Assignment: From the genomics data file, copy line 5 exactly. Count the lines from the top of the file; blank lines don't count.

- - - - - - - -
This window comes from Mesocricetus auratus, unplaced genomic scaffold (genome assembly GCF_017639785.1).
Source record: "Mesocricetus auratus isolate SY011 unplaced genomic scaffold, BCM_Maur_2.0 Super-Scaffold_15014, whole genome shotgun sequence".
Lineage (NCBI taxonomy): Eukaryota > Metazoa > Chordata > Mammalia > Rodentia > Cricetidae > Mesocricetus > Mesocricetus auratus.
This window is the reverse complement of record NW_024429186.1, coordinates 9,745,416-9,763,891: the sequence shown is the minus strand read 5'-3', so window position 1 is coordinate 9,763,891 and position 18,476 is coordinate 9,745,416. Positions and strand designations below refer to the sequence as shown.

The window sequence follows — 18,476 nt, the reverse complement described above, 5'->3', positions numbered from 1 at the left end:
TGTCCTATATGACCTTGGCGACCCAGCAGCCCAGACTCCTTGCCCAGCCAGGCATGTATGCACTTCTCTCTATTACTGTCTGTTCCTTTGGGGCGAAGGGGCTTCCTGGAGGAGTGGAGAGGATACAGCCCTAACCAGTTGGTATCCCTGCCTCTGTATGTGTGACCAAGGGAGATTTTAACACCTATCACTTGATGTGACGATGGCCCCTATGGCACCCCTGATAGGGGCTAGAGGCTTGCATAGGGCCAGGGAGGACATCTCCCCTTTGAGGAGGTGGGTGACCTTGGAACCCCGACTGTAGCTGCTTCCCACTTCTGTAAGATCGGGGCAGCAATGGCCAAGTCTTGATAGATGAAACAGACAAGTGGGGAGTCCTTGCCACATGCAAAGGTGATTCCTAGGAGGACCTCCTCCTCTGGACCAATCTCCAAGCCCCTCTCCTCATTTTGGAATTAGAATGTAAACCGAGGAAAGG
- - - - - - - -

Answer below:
The window sequence follows — 18,476 nt, the reverse complement described above, 5'->3', positions numbered from 1 at the left end: